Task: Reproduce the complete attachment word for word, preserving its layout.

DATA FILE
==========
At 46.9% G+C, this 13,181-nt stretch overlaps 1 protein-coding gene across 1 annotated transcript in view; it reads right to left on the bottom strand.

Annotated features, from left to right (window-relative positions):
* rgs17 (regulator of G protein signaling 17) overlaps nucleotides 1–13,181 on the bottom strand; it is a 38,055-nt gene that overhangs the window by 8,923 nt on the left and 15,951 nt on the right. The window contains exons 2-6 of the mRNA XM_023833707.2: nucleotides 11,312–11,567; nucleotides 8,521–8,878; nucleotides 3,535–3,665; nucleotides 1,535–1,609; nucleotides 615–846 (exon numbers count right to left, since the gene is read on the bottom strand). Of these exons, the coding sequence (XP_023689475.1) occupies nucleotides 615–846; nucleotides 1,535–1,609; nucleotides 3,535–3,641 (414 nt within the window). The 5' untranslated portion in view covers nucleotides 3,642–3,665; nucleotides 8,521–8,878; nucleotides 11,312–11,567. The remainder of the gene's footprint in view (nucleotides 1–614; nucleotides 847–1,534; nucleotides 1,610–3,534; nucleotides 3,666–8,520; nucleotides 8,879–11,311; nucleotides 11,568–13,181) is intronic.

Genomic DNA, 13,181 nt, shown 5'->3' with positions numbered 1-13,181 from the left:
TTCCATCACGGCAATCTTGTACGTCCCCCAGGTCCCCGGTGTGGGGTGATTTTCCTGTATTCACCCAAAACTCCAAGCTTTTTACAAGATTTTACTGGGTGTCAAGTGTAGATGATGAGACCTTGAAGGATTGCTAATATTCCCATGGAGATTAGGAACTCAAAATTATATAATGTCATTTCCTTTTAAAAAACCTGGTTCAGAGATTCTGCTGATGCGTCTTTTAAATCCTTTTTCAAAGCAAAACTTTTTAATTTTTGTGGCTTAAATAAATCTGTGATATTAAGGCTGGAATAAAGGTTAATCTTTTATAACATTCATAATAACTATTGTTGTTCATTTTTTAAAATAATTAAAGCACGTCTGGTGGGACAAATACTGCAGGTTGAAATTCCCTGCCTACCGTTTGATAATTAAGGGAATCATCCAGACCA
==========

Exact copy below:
At 46.9% G+C, this 13,181-nt stretch overlaps 1 protein-coding gene across 1 annotated transcript in view; it reads right to left on the bottom strand.

Annotated features, from left to right (window-relative positions):
* rgs17 (regulator of G protein signaling 17) overlaps nucleotides 1–13,181 on the bottom strand; it is a 38,055-nt gene that overhangs the window by 8,923 nt on the left and 15,951 nt on the right. The window contains exons 2-6 of the mRNA XM_023833707.2: nucleotides 11,312–11,567; nucleotides 8,521–8,878; nucleotides 3,535–3,665; nucleotides 1,535–1,609; nucleotides 615–846 (exon numbers count right to left, since the gene is read on the bottom strand). Of these exons, the coding sequence (XP_023689475.1) occupies nucleotides 615–846; nucleotides 1,535–1,609; nucleotides 3,535–3,641 (414 nt within the window). The 5' untranslated portion in view covers nucleotides 3,642–3,665; nucleotides 8,521–8,878; nucleotides 11,312–11,567. The remainder of the gene's footprint in view (nucleotides 1–614; nucleotides 847–1,534; nucleotides 1,610–3,534; nucleotides 3,666–8,520; nucleotides 8,879–11,311; nucleotides 11,568–13,181) is intronic.

Genomic DNA, 13,181 nt, shown 5'->3' with positions numbered 1-13,181 from the left:
TTCCATCACGGCAATCTTGTACGTCCCCCAGGTCCCCGGTGTGGGGTGATTTTCCTGTATTCACCCAAAACTCCAAGCTTTTTACAAGATTTTACTGGGTGTCAAGTGTAGATGATGAGACCTTGAAGGATTGCTAATATTCCCATGGAGATTAGGAACTCAAAATTATATAATGTCATTTCCTTTTAAAAAACCTGGTTCAGAGATTCTGCTGATGCGTCTTTTAAATCCTTTTTCAAAGCAAAACTTTTTAATTTTTGTGGCTTAAATAAATCTGTGATATTAAGGCTGGAATAAAGGTTAATCTTTTATAACATTCATAATAACTATTGTTGTTCATTTTTTAAAATAATTAAAGCACGTCTGGTGGGACAAATACTGCAGGTTGAAATTCCCTGCCTACCGTTTGATAATTAAGGGAATCATCCAGACCA